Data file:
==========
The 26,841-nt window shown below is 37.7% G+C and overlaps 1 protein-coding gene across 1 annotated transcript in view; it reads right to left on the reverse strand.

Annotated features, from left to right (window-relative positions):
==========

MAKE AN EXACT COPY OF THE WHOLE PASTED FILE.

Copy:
The 26,841-nt window shown below is 37.7% G+C and overlaps 1 protein-coding gene across 1 annotated transcript in view; it reads right to left on the reverse strand.

Annotated features, from left to right (window-relative positions):